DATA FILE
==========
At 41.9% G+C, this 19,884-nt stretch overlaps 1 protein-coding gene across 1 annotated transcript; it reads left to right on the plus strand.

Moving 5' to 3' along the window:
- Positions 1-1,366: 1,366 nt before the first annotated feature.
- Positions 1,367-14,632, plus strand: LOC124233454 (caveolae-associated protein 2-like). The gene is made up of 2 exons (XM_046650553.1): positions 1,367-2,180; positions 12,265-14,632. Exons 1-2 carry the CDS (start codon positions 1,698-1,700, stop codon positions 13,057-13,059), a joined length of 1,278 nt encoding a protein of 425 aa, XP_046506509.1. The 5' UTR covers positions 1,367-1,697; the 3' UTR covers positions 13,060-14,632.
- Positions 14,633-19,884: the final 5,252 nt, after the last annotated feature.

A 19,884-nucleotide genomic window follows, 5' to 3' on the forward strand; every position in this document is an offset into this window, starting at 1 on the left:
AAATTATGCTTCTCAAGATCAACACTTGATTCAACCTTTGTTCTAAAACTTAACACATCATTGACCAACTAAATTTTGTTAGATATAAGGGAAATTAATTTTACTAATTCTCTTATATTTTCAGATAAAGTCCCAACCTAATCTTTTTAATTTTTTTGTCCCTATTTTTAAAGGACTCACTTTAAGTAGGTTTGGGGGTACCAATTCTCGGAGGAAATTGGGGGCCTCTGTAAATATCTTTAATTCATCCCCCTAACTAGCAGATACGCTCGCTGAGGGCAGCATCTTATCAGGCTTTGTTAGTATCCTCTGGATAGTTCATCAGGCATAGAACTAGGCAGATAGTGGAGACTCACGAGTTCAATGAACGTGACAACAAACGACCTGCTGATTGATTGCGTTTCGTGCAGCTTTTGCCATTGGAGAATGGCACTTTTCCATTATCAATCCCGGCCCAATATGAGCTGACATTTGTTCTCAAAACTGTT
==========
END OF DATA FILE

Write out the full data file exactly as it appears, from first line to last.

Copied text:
At 41.9% G+C, this 19,884-nt stretch overlaps 1 protein-coding gene across 1 annotated transcript; it reads left to right on the plus strand.

Moving 5' to 3' along the window:
- Positions 1-1,366: 1,366 nt before the first annotated feature.
- Positions 1,367-14,632, plus strand: LOC124233454 (caveolae-associated protein 2-like). The gene is made up of 2 exons (XM_046650553.1): positions 1,367-2,180; positions 12,265-14,632. Exons 1-2 carry the CDS (start codon positions 1,698-1,700, stop codon positions 13,057-13,059), a joined length of 1,278 nt encoding a protein of 425 aa, XP_046506509.1. The 5' UTR covers positions 1,367-1,697; the 3' UTR covers positions 13,060-14,632.
- Positions 14,633-19,884: the final 5,252 nt, after the last annotated feature.

A 19,884-nucleotide genomic window follows, 5' to 3' on the forward strand; every position in this document is an offset into this window, starting at 1 on the left:
AAATTATGCTTCTCAAGATCAACACTTGATTCAACCTTTGTTCTAAAACTTAACACATCATTGACCAACTAAATTTTGTTAGATATAAGGGAAATTAATTTTACTAATTCTCTTATATTTTCAGATAAAGTCCCAACCTAATCTTTTTAATTTTTTTGTCCCTATTTTTAAAGGACTCACTTTAAGTAGGTTTGGGGGTACCAATTCTCGGAGGAAATTGGGGGCCTCTGTAAATATCTTTAATTCATCCCCCTAACTAGCAGATACGCTCGCTGAGGGCAGCATCTTATCAGGCTTTGTTAGTATCCTCTGGATAGTTCATCAGGCATAGAACTAGGCAGATAGTGGAGACTCACGAGTTCAATGAACGTGACAACAAACGACCTGCTGATTGATTGCGTTTCGTGCAGCTTTTGCCATTGGAGAATGGCACTTTTCCATTATCAATCCCGGCCCAATATGAGCTGACATTTGTTCTCAAAACTGTT